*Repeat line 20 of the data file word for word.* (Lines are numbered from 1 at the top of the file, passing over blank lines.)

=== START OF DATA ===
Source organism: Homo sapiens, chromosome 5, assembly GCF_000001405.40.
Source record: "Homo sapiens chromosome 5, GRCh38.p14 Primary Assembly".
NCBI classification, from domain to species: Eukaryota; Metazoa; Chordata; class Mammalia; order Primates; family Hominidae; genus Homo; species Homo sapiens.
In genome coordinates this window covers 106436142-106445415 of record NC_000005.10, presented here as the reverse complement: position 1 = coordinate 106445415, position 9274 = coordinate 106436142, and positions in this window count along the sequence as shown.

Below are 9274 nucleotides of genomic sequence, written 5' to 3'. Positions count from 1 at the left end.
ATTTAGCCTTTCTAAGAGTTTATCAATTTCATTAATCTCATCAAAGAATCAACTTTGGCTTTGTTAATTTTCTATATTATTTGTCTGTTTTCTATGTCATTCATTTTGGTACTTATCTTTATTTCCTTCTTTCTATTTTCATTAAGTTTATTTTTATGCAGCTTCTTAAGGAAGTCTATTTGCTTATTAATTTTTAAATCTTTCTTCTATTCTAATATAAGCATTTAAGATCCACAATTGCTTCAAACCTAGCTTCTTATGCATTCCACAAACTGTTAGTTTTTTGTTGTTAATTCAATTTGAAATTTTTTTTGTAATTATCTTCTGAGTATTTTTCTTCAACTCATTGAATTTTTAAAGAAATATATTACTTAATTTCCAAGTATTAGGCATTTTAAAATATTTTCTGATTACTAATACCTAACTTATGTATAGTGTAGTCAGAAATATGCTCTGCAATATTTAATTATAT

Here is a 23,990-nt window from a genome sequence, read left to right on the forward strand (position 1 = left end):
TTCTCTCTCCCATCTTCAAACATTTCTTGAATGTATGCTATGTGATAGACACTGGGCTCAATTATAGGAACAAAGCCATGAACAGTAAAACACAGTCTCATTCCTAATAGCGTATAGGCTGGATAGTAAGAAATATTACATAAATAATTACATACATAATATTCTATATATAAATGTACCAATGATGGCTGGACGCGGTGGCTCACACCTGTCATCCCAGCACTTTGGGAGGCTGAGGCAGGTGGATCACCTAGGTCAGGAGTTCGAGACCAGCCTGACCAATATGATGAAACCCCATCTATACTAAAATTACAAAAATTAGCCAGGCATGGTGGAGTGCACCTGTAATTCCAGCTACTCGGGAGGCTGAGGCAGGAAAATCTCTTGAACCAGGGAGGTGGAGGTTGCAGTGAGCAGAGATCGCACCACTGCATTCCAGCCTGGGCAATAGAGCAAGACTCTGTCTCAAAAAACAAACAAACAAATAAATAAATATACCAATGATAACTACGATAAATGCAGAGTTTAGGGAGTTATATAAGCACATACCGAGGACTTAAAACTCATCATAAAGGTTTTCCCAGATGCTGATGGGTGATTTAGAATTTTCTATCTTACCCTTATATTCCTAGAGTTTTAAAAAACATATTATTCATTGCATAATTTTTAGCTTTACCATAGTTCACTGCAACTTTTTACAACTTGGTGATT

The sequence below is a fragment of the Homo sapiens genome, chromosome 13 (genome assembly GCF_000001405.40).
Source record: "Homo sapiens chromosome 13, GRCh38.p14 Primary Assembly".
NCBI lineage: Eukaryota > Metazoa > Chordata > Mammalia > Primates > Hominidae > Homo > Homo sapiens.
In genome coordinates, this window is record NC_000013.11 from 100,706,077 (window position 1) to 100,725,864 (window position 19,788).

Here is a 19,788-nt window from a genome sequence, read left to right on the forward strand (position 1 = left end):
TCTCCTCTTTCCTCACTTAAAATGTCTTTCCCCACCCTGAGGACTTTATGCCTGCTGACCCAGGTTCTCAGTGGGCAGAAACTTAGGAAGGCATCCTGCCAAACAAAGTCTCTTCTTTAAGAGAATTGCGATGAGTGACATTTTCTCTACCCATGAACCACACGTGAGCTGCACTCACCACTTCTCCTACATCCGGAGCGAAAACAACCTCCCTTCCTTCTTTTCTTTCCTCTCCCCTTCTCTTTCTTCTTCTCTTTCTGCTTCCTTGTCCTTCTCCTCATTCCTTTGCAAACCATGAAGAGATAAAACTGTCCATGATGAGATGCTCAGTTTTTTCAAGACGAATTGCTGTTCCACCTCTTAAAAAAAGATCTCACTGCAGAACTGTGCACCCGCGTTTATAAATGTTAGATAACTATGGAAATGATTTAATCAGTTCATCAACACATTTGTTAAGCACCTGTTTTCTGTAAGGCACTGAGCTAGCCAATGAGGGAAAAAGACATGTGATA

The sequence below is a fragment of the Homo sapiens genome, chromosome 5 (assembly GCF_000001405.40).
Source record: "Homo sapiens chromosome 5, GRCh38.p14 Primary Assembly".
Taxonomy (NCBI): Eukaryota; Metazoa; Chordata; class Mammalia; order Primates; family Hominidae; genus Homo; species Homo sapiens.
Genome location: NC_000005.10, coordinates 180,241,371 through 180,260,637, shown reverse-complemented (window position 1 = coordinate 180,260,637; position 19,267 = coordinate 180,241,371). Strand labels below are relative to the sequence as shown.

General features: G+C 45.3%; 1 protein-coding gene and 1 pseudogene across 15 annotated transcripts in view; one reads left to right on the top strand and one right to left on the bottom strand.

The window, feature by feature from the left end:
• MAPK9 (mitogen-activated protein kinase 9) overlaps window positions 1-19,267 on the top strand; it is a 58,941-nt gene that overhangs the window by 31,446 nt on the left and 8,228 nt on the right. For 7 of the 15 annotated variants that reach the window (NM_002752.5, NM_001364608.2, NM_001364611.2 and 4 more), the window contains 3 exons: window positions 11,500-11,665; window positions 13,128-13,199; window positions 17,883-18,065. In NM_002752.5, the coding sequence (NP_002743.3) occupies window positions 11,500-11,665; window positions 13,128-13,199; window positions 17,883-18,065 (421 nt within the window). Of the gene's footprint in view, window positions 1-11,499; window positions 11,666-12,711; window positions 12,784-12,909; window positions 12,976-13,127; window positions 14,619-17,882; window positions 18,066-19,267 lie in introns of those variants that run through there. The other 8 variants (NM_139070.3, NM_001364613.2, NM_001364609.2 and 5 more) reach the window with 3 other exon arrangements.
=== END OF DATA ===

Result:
The window, feature by feature from the left end: